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The following tips are intended to provide you with a more enjoyable dance experience.


End of the Evening

The executive would like to remind everyone that we have a commitment to depart from the premises by midnight. Please be aware that we will be coming around to begin clean up at around 11:30, but this should not be taken as a signal to leave early.  We encourage you to stay and dance until midnight if you choose to do so. 


Dance Etiquette

Follow the "line of dance", which is counter-clockwise around the floor.

Some music may suggest more than one style of dance.  When dancing a more stationary dance such as, cha cha, jive, or rumba, stay in the middle area of the floor so that others who are dancing a travelling dance such as, fox trot, waltz, or tango, can travel around you on the outside of the dance floor.

More experienced dancers tend to use the outer-most area of the floor.

It is courteous to dance with those who ask you.  If you decline, it is appropriate to not dance until the next selection.

If you accidentally collide with, or hurt someone on the dance floor, do apologize.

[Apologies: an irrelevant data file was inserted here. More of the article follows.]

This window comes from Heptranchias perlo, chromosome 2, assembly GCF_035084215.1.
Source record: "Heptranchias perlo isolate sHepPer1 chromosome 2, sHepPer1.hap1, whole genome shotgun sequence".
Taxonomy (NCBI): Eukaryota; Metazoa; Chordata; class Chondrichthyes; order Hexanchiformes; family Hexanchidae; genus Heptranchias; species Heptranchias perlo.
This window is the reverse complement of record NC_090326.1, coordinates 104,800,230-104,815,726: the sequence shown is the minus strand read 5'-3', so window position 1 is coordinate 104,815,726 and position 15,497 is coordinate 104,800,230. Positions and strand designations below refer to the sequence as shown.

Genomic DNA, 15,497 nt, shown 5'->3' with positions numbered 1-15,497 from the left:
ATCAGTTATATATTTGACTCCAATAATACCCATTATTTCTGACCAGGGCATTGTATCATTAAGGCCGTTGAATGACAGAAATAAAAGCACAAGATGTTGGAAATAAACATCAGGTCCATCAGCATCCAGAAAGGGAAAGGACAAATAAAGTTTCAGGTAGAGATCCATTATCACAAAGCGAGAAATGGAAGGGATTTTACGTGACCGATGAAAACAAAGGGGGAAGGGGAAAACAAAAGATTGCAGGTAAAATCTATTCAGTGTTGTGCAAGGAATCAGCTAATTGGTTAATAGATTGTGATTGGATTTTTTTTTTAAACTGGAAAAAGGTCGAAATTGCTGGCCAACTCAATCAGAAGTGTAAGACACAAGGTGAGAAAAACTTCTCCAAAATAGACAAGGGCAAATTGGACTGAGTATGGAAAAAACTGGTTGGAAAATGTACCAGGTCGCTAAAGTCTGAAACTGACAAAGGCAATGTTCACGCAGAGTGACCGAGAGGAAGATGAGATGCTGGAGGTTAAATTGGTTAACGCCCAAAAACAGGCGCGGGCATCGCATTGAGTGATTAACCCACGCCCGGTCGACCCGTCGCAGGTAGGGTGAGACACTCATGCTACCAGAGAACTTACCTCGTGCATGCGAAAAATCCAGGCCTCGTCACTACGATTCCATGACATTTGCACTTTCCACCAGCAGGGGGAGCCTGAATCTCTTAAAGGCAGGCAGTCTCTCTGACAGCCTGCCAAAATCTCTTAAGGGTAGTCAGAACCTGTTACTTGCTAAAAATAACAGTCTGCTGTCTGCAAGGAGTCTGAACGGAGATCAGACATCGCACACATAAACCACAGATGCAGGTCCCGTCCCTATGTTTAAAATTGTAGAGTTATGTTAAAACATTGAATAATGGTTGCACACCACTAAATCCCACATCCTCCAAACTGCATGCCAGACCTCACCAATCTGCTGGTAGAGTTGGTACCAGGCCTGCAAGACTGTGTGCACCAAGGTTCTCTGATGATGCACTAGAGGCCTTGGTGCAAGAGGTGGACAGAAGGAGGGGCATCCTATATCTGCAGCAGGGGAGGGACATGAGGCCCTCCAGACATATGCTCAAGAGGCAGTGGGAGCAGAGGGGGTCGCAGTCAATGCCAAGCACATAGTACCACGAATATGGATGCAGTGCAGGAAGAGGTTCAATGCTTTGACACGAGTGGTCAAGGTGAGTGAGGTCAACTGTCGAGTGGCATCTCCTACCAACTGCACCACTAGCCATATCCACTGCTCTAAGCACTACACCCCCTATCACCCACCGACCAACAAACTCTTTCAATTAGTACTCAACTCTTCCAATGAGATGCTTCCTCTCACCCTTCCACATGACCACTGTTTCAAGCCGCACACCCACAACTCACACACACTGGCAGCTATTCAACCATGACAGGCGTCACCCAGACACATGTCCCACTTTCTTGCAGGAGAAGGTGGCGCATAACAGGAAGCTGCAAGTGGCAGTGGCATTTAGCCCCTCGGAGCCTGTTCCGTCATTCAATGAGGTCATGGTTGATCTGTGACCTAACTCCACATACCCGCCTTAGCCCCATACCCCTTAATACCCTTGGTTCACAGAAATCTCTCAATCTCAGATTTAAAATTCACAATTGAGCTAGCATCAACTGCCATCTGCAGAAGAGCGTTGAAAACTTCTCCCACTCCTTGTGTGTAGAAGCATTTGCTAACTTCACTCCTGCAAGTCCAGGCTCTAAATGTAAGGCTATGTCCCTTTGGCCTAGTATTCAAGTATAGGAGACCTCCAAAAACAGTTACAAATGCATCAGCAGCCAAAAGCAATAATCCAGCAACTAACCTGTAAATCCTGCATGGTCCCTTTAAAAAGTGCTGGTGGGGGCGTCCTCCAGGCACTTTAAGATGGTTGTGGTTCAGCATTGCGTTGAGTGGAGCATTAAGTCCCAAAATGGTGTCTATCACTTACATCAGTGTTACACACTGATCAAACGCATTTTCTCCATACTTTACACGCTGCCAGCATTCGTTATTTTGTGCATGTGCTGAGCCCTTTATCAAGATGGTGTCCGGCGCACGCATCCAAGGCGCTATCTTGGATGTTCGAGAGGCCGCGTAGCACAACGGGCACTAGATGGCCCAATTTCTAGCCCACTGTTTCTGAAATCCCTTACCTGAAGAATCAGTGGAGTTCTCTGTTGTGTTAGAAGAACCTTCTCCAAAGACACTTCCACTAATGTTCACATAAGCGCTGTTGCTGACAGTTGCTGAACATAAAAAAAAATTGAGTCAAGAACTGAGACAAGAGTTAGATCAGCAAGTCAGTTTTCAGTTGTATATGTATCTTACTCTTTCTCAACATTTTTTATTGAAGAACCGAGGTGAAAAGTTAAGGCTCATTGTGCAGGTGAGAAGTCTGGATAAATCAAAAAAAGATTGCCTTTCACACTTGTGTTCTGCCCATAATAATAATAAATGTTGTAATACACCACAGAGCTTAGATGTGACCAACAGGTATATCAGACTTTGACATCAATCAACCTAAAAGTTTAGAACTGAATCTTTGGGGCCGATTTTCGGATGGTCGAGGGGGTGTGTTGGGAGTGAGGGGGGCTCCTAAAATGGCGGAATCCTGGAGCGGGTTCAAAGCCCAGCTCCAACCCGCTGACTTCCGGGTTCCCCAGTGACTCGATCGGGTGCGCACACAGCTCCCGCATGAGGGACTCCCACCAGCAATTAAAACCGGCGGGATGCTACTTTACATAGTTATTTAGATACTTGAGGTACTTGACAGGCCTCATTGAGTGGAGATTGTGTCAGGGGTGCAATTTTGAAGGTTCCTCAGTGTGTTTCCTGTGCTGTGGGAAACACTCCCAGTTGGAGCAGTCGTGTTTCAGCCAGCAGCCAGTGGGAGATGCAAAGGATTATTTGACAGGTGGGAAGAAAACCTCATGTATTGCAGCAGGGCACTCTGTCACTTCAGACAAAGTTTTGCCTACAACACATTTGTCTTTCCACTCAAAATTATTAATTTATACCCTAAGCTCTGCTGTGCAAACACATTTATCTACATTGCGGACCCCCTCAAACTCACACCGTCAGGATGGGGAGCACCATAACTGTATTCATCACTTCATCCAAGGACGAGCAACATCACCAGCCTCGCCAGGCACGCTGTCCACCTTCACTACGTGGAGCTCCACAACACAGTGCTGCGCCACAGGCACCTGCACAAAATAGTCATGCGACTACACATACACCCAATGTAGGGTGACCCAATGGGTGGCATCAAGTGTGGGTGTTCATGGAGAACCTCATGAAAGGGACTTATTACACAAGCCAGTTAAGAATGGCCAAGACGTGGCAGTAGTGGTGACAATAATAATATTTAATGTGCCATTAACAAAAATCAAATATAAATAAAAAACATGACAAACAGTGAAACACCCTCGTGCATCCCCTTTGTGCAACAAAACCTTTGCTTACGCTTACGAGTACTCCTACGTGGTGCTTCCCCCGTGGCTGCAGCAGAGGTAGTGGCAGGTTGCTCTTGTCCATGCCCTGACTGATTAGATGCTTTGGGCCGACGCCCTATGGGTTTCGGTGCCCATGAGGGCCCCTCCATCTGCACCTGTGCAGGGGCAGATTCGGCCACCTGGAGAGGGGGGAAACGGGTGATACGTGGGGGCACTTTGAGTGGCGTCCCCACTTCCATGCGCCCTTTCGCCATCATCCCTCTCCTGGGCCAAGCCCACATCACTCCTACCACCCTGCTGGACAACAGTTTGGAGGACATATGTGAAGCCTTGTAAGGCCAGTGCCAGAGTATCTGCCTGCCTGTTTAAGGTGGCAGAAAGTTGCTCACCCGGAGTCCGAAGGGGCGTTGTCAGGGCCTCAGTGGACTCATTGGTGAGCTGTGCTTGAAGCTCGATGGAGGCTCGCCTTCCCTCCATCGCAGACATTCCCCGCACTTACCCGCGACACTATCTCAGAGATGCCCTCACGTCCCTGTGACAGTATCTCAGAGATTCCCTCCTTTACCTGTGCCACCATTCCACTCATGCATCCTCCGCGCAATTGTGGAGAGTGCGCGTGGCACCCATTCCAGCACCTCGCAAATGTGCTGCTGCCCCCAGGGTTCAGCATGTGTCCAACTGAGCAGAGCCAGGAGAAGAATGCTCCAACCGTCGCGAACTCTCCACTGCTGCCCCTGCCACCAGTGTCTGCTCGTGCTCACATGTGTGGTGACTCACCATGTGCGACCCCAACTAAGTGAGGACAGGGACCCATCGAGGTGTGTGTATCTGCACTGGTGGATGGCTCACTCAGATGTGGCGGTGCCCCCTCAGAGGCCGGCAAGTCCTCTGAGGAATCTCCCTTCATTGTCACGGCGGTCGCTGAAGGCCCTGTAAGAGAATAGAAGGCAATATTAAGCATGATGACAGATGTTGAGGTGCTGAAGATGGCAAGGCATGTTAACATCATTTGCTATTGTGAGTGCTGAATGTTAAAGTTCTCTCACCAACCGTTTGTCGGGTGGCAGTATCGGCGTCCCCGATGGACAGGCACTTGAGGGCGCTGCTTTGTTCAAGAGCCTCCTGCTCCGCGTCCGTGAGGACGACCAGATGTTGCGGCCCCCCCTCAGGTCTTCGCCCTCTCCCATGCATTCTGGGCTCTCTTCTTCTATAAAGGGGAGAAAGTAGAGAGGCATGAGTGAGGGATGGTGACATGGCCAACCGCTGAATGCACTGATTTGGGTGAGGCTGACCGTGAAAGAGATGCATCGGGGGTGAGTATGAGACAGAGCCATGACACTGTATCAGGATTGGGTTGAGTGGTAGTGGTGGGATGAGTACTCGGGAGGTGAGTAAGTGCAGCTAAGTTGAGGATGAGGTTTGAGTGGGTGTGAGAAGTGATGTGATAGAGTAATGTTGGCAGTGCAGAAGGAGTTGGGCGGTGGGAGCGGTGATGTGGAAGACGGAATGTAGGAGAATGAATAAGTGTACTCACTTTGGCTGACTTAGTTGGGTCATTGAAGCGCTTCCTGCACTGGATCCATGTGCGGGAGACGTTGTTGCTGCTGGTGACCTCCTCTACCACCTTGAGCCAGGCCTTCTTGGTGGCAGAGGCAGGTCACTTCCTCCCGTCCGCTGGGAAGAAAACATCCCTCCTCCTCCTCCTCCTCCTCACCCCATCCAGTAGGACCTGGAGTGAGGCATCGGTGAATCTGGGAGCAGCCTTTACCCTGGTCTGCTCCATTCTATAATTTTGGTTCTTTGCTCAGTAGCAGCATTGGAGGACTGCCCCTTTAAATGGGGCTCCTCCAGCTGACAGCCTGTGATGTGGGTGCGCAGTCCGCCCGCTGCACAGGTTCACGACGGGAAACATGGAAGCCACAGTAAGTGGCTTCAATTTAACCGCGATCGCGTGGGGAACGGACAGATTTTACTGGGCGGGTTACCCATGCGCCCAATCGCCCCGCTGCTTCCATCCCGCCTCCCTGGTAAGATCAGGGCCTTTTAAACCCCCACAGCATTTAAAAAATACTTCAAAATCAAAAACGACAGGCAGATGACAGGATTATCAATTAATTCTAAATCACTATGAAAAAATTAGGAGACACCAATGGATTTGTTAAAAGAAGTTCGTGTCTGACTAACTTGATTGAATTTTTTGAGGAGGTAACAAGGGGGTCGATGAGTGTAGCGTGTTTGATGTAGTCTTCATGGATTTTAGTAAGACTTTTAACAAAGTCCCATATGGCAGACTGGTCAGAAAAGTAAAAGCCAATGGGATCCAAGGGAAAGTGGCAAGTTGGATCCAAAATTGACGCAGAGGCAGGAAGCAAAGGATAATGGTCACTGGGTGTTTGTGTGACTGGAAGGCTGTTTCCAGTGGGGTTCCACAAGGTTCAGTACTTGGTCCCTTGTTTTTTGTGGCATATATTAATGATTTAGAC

On a crowded dance floor, try to avoid doing moves such as, lifts, throws, and wide sweeping arm and leg extensions.  Use common sense and avoid accidents.  You wouldn't want to trip or ram into other dancers on the floor.

Remember, you can do a variety of dances to some songs.  It is never "wrong" if people are doing different dances to the same song.  Let the music move you in the way you want it to!


Shoe Tips

When possible, wear proper and properly fitted ballroom dance shoes.  They typically have a suede leather sole to help with floor craft, and a steel shank to support the arch and ankle.

When purchasing shoes, comfort should be the foremost criteria.

A snug fit is a necessity.  It is okay for toes to hang slightly beyond the front of open-toed shoes.

An insert may be added to the toe part of the shoe, or at the heel, to maintain a good fit.  This is most likely necessary in the case of an extremely narrow foot part, or when shoes have been well "broken-in".